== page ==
Post Launch:2 – 4 hours per week4 – 6 hours per week10 – 15 hours per week during show. 5 – 10 hours following up interest after
Getting Noticed:Attending portfolio reviews & festivals. Meetings with agents/ art buyers/creative directors/marketing/creative agenciesHaving a launch. Selling online & getting reviewed blogs/magazinesPromoting the event extensively across social media, press reach-outs, emailing invites, posting out printed invites
Key Tasks:– Confirm edit
– Print test strips
– Choose paper
– Choose presentation method
– Arrange reviews/meetings
– Confirm edit
– Write copy
– Research print/bind methods
– Design layout
– Print/bind final version
– Space hire
– Curate/install
– Private view/refreshments
– PR: marketing/press/social media
Figure 2: Creative Hub (2020) Table showing different methods of showing work with a budget of £250 – £1,250
  1. Printed Portfolio: I am thinking at this stage of the MA, that I am not in a position to have a completed printed portfolio. I am a proponent of a well presented printed portfolio and am keen to pursue this in the future for the FMP.
    • I already own a box for presenting prints, for example (Fig: 1). The argument for allowing readers to construct their own narratives from my work supports this method of printing and presenting work. They are also useful to spread prints out and see how they might work together – An important consideration for clients.
    • I also have a courier case, which is useful to protect the box and send it out to potential clients. This might include: publishers, galleries and other potential audiences for my work without necessarily having to spend the time travelling around myself. The more traditional method of getting work out there.
    • Portfolio reviews can be quite costly and it is really important to only attend those that represent value for money. Better value would be to really research potential clients and buyers of my work and set up meeting with those people instead.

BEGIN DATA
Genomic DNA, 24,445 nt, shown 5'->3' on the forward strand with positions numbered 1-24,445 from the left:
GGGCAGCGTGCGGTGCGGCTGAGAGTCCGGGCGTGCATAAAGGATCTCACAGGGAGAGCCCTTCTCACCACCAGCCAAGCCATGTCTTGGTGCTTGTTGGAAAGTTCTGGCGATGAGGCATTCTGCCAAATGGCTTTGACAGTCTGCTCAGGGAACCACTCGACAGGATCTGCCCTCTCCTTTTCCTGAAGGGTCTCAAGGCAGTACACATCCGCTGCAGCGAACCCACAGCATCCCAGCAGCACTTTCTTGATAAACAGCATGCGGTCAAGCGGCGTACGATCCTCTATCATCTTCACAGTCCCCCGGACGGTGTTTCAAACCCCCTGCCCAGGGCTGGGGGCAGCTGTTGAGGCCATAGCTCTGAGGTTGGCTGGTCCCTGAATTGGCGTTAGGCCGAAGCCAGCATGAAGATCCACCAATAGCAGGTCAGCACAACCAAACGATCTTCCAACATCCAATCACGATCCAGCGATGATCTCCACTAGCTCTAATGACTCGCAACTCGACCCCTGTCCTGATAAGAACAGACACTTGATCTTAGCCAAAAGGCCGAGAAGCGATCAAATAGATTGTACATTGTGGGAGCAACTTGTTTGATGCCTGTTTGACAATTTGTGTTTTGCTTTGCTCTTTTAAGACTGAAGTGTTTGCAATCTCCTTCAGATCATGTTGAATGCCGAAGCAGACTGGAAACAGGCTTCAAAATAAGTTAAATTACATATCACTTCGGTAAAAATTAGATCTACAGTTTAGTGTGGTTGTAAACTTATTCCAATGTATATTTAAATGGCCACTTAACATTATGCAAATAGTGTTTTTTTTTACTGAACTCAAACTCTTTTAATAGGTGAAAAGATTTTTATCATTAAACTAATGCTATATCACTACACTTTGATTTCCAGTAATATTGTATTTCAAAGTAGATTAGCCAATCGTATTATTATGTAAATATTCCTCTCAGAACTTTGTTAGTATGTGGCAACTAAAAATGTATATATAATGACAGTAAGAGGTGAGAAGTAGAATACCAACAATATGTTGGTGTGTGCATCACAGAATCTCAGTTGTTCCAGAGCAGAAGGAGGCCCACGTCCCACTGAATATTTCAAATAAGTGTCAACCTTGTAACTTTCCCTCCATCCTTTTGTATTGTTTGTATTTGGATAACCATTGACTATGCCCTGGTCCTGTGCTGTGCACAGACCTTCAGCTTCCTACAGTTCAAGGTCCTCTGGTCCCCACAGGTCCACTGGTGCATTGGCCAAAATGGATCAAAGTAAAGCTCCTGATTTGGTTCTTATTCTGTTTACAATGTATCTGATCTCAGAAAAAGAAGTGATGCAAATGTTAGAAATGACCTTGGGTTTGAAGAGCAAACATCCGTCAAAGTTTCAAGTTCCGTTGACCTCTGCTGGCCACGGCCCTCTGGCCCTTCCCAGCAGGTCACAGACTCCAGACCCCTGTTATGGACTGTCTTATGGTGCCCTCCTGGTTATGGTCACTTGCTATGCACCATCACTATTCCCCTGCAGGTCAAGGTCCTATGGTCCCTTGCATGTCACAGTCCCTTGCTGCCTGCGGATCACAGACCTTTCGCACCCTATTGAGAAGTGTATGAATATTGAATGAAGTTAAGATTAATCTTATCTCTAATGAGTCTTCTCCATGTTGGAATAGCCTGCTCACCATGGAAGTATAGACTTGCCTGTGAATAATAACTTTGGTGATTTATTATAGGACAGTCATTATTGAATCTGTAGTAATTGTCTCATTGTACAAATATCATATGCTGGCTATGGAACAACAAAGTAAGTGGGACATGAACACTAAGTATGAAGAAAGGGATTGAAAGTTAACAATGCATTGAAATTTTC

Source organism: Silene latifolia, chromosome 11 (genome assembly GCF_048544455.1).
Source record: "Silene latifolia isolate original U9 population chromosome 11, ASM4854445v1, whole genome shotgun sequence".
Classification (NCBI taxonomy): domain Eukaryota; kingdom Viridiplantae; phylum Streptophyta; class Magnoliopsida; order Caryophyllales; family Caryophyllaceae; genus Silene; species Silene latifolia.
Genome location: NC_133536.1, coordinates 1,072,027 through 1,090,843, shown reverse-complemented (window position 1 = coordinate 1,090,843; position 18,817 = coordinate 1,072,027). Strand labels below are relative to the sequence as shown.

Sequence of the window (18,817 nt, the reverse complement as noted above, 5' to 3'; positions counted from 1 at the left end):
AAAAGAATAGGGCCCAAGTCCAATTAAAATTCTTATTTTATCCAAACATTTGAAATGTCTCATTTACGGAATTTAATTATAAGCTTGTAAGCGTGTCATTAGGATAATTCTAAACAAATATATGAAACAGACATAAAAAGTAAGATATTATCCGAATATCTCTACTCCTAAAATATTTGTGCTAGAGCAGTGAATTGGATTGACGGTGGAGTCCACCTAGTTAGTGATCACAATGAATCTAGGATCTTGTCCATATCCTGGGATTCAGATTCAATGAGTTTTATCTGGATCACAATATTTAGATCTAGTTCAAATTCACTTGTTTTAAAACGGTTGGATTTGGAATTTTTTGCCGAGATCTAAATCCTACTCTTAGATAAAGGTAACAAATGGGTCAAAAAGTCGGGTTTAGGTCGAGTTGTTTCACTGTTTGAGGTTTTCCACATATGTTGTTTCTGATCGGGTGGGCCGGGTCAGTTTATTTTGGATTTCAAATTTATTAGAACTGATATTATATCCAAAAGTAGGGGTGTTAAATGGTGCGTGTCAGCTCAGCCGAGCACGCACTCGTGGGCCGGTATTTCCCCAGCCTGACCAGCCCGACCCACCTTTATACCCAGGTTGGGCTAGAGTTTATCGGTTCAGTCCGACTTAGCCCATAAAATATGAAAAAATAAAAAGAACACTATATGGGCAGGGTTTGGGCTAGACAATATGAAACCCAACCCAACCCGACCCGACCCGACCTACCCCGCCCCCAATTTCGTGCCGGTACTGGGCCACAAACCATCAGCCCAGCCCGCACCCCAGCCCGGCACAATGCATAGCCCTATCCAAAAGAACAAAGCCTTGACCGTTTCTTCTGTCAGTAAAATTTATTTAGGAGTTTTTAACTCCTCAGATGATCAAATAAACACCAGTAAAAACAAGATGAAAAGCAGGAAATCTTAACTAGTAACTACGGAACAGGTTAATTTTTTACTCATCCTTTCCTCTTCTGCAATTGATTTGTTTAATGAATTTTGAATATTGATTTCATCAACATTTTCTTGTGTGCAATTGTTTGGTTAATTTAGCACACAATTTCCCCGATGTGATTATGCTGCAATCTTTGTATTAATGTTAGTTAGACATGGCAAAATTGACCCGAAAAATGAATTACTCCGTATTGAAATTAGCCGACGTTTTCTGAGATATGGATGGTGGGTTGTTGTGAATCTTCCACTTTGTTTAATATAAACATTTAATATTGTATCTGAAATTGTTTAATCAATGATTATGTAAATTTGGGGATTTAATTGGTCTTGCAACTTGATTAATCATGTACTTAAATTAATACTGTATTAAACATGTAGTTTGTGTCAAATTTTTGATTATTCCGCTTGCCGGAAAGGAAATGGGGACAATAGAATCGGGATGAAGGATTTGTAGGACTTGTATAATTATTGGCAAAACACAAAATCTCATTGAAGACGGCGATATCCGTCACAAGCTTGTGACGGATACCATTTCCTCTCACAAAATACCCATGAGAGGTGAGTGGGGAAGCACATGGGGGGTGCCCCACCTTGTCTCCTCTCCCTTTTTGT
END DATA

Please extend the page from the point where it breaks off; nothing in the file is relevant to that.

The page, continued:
• A downside of this method is the need to replace prints as they are frequently handled, which would be a concern of a blurb style book and folder style folio, however print sleeves might circumvent this.
    • In terms of what might represent the most value for money in presenting work, this might be the best in time and money spent, over a book dummy for example. it also allows others to see sequences in the work that will work for them.
  2. Zine: I produced a zine collaboratively during the task in week 3 and learned some really valuable lessons in the production and printing. Primarily in the setting up and compromises required. Taking on board these lessons, I have also produced a zine to support my Landings exhibition.
    • What could be quite useful about zines is the ability to make a self published object that I can then sell myself. The main challenges is the initial outlay of this can be quite costly, especially when I do not have the £500 stated by Creativehub above.
    • To truly make a success of self published zines, it would be useful to already have an established audience, which is where platforms like Instagram would be useful.